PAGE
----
Porto beats Braga 1-0 in Europa League final

FC Porto revived its status as a European power by beating Braga

1-0 Wednesday in an all-Portuguese Europa League final to crown a

near-perfect season with the club’s biggest title in seven

years.

Radamel Falcao provided the winner in the 44th minute, meeting a

perfect cross from the right by Fred Guarin to head into the top

left corner of the net after a largely tentative first half.

”It’s so many emotions, it’s hard to explain,” Falcao said.

”It’s almost like a dream come true. This team is really proud of

itself, we’ve worked really hard.”

The goal was the lone moment of brilliance in a game that

featured little of entertainment value, as the heavily favored

Porto effectively neutralized Braga’s efforts to fight back.

Substitute Mossoro nearly responded just a minute after the

break but had his low shot saved by Helton when free with the

goalkeeper, wasting what proved to be Braga’s best chance for an

equalizer.

It was Portuguese champion Porto’s first European title since

winning the 2004 Champions League under Jose Mourinho and came

after an undefeated domestic league season.

With the victory, Porto coach Andre Villas-Boas became the

youngest coach to win a European title at age 33, and in his first

season in charge of the club. Porto still has a chance to win the

Portuguese Cup as well, and the comparisons between Villas-Boas and

Mourinho – his former mentor – are only likely to grow.

”You can dream about goals, and we dreamed the most about

winning this tournament,” Villas-Boas said. ”I believe we always

felt obliged to win the Europa League. We sort of felt we owed it

to ourselves. … It’s a pity it wasn’t a good spectacle, but

that’s a reality in European finals.”

Braga was playing in its first major European final after

ousting another Portuguese power, Benfica, in the semifinals.

But it couldn’t spring a last surprise as the game developed in

predictable fashion, with Porto by far the more attacking team from

the start while Braga focused on defense and counterattacks.

”We knew pretty well this wasn’t going to be easy,” Braga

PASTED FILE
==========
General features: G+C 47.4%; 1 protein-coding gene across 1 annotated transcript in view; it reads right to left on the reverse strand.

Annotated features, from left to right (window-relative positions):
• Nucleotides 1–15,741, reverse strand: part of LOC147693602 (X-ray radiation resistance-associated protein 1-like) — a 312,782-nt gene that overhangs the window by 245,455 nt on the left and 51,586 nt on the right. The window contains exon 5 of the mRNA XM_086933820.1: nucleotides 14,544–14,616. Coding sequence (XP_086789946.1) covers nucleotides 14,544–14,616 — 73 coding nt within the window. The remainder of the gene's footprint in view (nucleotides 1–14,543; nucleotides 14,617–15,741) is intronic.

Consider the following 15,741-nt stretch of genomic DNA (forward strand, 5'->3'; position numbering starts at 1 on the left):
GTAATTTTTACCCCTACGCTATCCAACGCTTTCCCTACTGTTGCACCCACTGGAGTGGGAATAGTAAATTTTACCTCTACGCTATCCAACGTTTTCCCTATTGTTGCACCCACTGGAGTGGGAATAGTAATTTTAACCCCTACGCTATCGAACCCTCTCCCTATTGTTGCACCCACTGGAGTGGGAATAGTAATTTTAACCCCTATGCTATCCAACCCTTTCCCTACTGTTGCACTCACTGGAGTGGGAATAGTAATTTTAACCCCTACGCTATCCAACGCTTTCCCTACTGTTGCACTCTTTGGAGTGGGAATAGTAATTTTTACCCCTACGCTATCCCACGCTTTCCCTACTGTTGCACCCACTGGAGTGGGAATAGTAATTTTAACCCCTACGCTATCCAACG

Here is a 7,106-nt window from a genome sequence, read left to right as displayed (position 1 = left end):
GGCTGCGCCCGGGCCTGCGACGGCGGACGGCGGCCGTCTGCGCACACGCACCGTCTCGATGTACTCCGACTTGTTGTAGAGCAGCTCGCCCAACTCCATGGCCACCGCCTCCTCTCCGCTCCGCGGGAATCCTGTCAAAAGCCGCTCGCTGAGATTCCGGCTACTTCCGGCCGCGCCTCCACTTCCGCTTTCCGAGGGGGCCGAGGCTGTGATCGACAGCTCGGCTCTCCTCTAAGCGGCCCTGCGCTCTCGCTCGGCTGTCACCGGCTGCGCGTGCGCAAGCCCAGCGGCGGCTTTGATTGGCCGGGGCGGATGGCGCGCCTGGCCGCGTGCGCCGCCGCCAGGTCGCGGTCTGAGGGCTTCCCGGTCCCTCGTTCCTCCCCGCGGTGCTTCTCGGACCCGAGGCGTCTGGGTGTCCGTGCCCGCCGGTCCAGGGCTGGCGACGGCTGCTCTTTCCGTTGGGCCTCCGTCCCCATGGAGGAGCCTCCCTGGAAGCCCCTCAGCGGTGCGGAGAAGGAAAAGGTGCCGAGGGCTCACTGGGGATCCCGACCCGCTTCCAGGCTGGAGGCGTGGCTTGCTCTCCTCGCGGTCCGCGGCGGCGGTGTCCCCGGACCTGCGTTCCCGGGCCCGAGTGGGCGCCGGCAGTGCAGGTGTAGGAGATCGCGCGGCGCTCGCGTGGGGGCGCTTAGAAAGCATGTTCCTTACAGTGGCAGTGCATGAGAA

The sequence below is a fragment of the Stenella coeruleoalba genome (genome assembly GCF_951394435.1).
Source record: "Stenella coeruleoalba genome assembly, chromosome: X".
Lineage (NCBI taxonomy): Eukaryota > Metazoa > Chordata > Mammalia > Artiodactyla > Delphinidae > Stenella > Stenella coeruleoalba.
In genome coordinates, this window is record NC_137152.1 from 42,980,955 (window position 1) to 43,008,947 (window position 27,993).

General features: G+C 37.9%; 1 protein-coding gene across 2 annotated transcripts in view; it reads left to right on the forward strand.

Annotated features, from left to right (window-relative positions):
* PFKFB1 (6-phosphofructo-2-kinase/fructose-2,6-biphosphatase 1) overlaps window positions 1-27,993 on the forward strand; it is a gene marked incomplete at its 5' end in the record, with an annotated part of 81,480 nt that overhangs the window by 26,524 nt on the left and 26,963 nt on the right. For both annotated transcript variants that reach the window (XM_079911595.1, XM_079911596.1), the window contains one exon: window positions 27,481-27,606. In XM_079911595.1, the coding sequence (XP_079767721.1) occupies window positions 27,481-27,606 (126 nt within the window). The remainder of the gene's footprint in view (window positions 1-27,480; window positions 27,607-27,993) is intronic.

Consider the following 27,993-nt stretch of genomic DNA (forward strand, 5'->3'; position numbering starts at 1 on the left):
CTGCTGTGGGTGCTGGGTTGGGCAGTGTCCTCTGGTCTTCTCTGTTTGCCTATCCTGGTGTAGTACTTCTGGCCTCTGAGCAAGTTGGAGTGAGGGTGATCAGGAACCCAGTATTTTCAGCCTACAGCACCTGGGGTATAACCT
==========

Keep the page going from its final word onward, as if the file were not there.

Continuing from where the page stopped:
coach Domingos Paciencia said. ”I’m sad because this team has been

working together for three years. We went through unique moments.

… My players who are in the dressing room are also a bit

disappointed that we weren’t able to win, but we are still proud of

ourselves.”

Brazilian forward Hulk posed a constant threat with his powerful

runs down both flanks, and nearly opened the scoring when he broke

into the area from the right in the seventh minute and went past

two defenders before sending a shot wide of the far post.

Falcao, meanwhile, was largely anonymous before showing his

poacher’s instinct to break away from his marker to meet Guarin’s

cross and break the deadlock.

”The big secret of this team is that we’re a big family, a

family that gets on well,” Falcao said. ”We’re a very humble

team. … We always play for the good of the entire team, and when

we play like that each player will give his best.”

The goal forced Braga to switch tactics and Paciencia reacted

immediately by sending on Kaka and Mossoro after the break. It

nearly paid off within a couple of minutes when Mossoro took

advantage of a defensive blunder to go one-on-one with Helton, but

the Porto goalkeeper reacted well to save the midfielder’s low hard

shot with his leg.

While Braga tried to show more attacking ambition, it was Porto

that had the best chances for another goal.

Alvaro Pereira had a chance to double the lead in the 71st when

he ran into the area to meet a lofted cross from Hulk, but couldn’t

connect with the ball. Porto substitute Fernando Belluschi tried to

finish off a counterattack in the 86th but his shot from just

outside the area went wide.

In a last desperate attempt, Braga goalkeeper Artur ran up the

field in injury time to meet a free kick into the area but his

header was going wide when it was easily scooped up by Helton.

Villas-Boas will now enter next season with realistic hopes of

equaling Mourinho’s feat of following up the team’s victory in the

2003 UEFA Cup – the predecessor to the Europa League – with the

Champions League title the next year.

”If you think that Porto 2003-2004 was amazing, Porto is back

in a final in 2011, and that is something very, very good and

important,” the coach said.

”The only thing we have to regret today was that the spectacle

wasn’t up to the Portuguese standards. This doesn’t reflect the

standard of both teams in the run-up to the final. … It’s a shame

that both teams today weren’t able to explain themselves in the

fullest.”

Villas-Boas has always downplayed comparisons to Mourinho, and

said he wasn’t the key factor in the club’s success this

season.

”I’m just a gear in a very effective club, with super talents.

That’s the reality,” he said. ”Players are decisive in the game

of football. It’s much more them who give us success rather than us

who give them success.”

Having gone into coaching as a teenager, Villas-Boas also said

he doesn’t expect to emulate figures like Manchester United manager

Alex Ferguson by remaining on the sidelines for several

decades.

”I hope to have a very short career,” he said, adding that he

expects to stay at the top level of the game for only about another

decade.

”It’s very stressful,” he said. ”I have ambition to leave a

mark on the game, and I have an ambition to win much more, don’t

get me wrong. … I am ambitious, and the people around me are

ambitious. But everyone has their own prospects.”